NEW YORK—“Gary Simmons: Paradise,” the first published survey of work by Gary Simmons, documents the past 20 years of the artist’s career and coincides with an exhibition of recent and earlier work at Metro Pictures.
Widely known for the chalk board paintings he created in the mid-1990s, over the years Simmons’s work has been defined by his interpretations of race, social issues and hip-hop culture.
In “Paradise,” Gwen Allen, a professor of art history at San Francisco State University, describes how the artist’s views on race influence his work:
“Far from suggesting that we are beyond race, [Simmons] insists on [race’s] unresolved nature, encouraging us to think critically and expansively about the way race informs both our current reality and the state that we are striving toward. […] Simmons does not ignore the deeply troubling past of race; as his erasure drawings so insistently demonstrate, history is not a blank slate. Yet while he acknowledges history’s weight upon the present, he renders its meaning and possibilities unpredictable and open-ended, ready to be seized upon, reimagined, reinvented.”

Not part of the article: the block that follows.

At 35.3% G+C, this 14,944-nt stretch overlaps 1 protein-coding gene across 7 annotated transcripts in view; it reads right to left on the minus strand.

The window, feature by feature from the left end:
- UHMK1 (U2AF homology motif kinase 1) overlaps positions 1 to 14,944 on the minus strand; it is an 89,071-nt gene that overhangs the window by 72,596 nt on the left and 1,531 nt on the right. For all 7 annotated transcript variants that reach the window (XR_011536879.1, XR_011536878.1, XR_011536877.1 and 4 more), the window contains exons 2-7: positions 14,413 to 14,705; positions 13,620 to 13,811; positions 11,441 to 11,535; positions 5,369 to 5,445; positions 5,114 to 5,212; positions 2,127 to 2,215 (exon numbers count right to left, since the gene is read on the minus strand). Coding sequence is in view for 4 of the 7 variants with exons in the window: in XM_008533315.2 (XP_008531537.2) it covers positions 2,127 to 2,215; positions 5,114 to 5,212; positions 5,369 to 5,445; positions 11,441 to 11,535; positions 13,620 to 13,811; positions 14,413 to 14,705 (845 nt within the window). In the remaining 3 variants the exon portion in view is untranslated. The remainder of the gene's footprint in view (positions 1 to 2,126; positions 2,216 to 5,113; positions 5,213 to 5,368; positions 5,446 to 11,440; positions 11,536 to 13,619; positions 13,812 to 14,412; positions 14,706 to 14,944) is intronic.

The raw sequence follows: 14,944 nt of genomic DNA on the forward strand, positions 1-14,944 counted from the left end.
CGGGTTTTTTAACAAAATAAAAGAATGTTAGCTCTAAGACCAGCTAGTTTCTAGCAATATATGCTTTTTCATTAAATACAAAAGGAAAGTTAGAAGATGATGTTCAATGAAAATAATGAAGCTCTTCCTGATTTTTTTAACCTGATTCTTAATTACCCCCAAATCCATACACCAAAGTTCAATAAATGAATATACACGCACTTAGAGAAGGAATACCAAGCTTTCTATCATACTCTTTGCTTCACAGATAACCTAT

Gary Simmons lives and works in New York. His work is on view at Metro Pictures in Chelsea from Nov. 29, 2012 to Jan. 19, 2013.
All photos © Arts Observer
Installation view of “Here’s…Honey,” 1992.
Installation view of “Klan Gate,” 1992.
Detail of “Fuck Hollywood,” 1991.
Installation view of “Fuck Hollywood.